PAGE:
"This house believes that the world would be better off without nuclear power."

The Economist is holding an online debate on nuclear power. These debates provide a great opportunity to get an overview of the different perspectives on an issue. If f you are so inclined, you can share your own views on the topic too. Today's discussions focus on a contribution by Amory Lovins.
posted by philipy on Apr 11, 2011 - 68 comments

ending corporate welfare

Get the Energy Sector off the Dole - Why ending all government subsidies for fuel production will lead to a cleaner energy future—and why Obama has a rare chance to make it happen.
posted by kliuless on Jan 12, 2011 - 42 comments

These astroturf libertarians are the real threat to internet democracy

Right Wing astroturfing A non-scientific analysis of the patterns in forum board discussions on a variety of topics. The gist: discussions of issues in which there's money at stake (like climate change, public health and corporate tax avoidance) are often characterised by amazing levels of abuse and disruption by rightwing libertarians who are pro-corporate, anti-tax, anti-regulation. Discussions of issues in which there's little money at stake tend to be a lot more civilised than debates about issues where companies stand to lose or gain billions.
posted by novenator on Dec 20, 2010 - 79 comments

Tweeting the good tweet

"Tired of arguing with climate change deniers in 140 character quips, [programmer Nigel Leck] wrote a script to do it for him. Chatbot @AI_AGW scans Twitter every five minutes searching for hundreds of phrases that fit the usual denier argument paradigm. Then it serves them up some science." (via by way of via)
posted by m0nm0n on Nov 4, 2010 - 57 comments

geography geek blogs

50 Best Blogs for Geography Geeks. Among the picks are Geographicus- Rare & Antique Map Blog l Atlas Obscura l The Rural Blog l Geographic Travels l Climate Progress l Edible Geography l DIY Cartography and Geobabble with a list of some excellent geography sites that were not included.
posted by nickyskye on Sep 9, 2010 - 13 comments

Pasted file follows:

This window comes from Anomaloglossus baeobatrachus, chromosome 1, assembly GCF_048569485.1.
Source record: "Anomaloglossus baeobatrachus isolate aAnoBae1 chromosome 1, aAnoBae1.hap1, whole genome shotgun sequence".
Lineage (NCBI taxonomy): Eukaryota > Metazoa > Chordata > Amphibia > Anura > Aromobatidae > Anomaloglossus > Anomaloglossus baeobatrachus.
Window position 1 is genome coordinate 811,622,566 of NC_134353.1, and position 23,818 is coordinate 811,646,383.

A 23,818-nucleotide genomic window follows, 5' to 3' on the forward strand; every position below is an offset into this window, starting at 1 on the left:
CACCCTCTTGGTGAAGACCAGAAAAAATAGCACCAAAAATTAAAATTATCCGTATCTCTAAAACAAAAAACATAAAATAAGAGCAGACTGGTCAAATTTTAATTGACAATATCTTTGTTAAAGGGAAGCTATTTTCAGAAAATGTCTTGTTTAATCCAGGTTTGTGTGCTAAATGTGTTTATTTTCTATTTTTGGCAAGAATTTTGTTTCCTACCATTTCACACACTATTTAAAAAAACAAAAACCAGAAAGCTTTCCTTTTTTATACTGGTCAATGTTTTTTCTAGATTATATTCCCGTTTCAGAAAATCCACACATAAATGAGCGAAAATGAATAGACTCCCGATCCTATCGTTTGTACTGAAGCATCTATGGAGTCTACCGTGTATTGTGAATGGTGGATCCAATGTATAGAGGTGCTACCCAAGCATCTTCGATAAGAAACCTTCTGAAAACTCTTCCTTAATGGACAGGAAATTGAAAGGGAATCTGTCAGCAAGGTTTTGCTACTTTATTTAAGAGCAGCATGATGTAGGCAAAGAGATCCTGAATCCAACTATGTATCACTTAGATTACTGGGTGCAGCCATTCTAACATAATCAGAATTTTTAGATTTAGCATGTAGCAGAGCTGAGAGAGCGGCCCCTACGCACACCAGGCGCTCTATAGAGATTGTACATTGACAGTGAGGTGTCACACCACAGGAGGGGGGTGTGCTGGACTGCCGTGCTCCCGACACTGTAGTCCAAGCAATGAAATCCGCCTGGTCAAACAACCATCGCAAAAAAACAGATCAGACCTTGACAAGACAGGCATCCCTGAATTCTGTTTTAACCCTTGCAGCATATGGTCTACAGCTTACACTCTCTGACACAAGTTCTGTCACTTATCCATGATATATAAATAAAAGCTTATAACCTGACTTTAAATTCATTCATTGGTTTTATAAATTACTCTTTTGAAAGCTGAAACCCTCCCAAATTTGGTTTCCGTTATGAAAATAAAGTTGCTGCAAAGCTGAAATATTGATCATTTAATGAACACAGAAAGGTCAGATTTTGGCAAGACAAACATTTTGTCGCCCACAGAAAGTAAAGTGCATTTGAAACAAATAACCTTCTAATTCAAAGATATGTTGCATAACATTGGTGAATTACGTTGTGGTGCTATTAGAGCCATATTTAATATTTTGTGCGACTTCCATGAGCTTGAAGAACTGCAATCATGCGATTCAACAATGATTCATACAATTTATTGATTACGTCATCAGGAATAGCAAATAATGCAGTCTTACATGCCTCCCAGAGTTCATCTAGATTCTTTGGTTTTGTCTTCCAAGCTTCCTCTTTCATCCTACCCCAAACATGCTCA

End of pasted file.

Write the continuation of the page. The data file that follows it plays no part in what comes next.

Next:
Visualizing data: scientific sculptural weaving

Nathalie Miebach translates scientific data related to meteorology and ecology into woven sculptures and musical scores. She discusses her work in an interview with the Peabody Essex Museum. (via Mira y Calla)
posted by madamjujujive on Sep 5, 2010 - 4 comments

Global Warming and its Discontents

You've heard of the IPCC, but have you heard of the MEA? The term "global warming" has been with us for 35 years. The idea that CO2 would cause the planet to heat up has been with us significantly longer, discovered in the early 20th century by the Swedish scientist, Svante Arrhenius (previously). However, the concept of global warming is not without its problems (and this has nothing to do with solar flares). [more inside]
posted by outlandishmarxist on Aug 30, 2010 - 25 comments

Executive Decarbonization

With the climate bill dead and blame portioned, Ezra Klein asks what happens when congress fails? He concludes that "regulations to reduce carbon emissions are alive and well. The Environmental Protection Agency can attack carbon as a pollutant, and the Obama administration's announcement that efforts to hamstring the EPA will be vetoed suggests that they mean to do exactly that." [more inside]
posted by kliuless on Jul 30, 2010 - 18 comments

Hans Rosling on global population growth

Hans Rosling, who helped usher in TED talks way back when using stunning visuals, envisions how the world will look in 50 years as global population grows to 9 billion. To check further population growth, which might have disastrous consequences, he exhorts us to raise the living standards of the poorest. [more inside]
posted by kliuless on Jul 11, 2010 - 14 comments

If global warming is real, why is it cold outside?

"...Arctic sea ice – frozen seawater that floats on the ocean surface – is now at its lowest physical extent ever recorded for the time of year, suggesting that it is on course to break the previous record low set in 2007.
...
Earth has been 0.65C warmer over the past 12 months than during the 1951 to 1980 mean, and that the global temperature for 2010 will exceed the 2005 record."

2010 set to be the warmest year on record.
posted by p3on on Jun 20, 2010 - 306 comments

"No matter what ideas the human mind generates, they must never be quashed."

New Scientist Special Report: Living in Denial. Includes articles by Michael Shermer, founding publisher of Skeptic Magazine [more inside]
posted by zarq on May 28, 2010 - 37 comments

5 Percent Too High

Odds of Cooking the Grandkids: "There is a horrible paper in this week's Proceedings of the National Academy of Sciences, which looks at how the limits of human physiology interact with upper-range global warming scenarios. The bottom line conclusion is that there is a small - of order 5% - risk of global warming creating a situation in which a large fraction of the planet was uninhabitable (in the sense that if you were outside for an extended period during the hottest days of the year, even in the shade with wet clothing, you would die)." [more inside]